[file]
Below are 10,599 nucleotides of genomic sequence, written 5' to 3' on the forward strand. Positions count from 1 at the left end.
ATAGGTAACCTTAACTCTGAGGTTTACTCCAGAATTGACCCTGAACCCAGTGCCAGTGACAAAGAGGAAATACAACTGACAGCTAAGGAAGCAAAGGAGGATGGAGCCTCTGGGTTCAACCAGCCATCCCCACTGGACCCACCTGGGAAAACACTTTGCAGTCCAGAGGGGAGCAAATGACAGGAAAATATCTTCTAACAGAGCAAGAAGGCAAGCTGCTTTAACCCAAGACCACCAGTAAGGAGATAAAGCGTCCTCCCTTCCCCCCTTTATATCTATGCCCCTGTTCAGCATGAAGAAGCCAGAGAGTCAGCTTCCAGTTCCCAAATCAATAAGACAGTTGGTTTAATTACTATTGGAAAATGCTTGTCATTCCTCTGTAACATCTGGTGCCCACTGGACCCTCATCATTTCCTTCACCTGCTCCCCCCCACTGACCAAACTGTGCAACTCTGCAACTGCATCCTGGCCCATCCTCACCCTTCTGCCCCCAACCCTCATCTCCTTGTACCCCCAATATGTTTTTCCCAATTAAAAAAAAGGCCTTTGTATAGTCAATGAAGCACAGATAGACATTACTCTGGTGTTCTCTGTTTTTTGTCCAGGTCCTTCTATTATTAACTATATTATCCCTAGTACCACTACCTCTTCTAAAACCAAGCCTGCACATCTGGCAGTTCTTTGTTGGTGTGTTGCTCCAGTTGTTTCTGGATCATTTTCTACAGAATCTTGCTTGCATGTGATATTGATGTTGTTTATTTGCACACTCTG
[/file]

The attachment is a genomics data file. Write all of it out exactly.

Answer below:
Below are 10,599 nucleotides of genomic sequence, written 5' to 3' on the forward strand. Positions count from 1 at the left end.
ATAGGTAACCTTAACTCTGAGGTTTACTCCAGAATTGACCCTGAACCCAGTGCCAGTGACAAAGAGGAAATACAACTGACAGCTAAGGAAGCAAAGGAGGATGGAGCCTCTGGGTTCAACCAGCCATCCCCACTGGACCCACCTGGGAAAACACTTTGCAGTCCAGAGGGGAGCAAATGACAGGAAAATATCTTCTAACAGAGCAAGAAGGCAAGCTGCTTTAACCCAAGACCACCAGTAAGGAGATAAAGCGTCCTCCCTTCCCCCCTTTATATCTATGCCCCTGTTCAGCATGAAGAAGCCAGAGAGTCAGCTTCCAGTTCCCAAATCAATAAGACAGTTGGTTTAATTACTATTGGAAAATGCTTGTCATTCCTCTGTAACATCTGGTGCCCACTGGACCCTCATCATTTCCTTCACCTGCTCCCCCCCACTGACCAAACTGTGCAACTCTGCAACTGCATCCTGGCCCATCCTCACCCTTCTGCCCCCAACCCTCATCTCCTTGTACCCCCAATATGTTTTTCCCAATTAAAAAAAAGGCCTTTGTATAGTCAATGAAGCACAGATAGACATTACTCTGGTGTTCTCTGTTTTTTGTCCAGGTCCTTCTATTATTAACTATATTATCCCTAGTACCACTACCTCTTCTAAAACCAAGCCTGCACATCTGGCAGTTCTTTGTTGGTGTGTTGCTCCAGTTGTTTCTGGATCATTTTCTACAGAATCTTGCTTGCATGTGATATTGATGTTGTTTATTTGCACACTCTG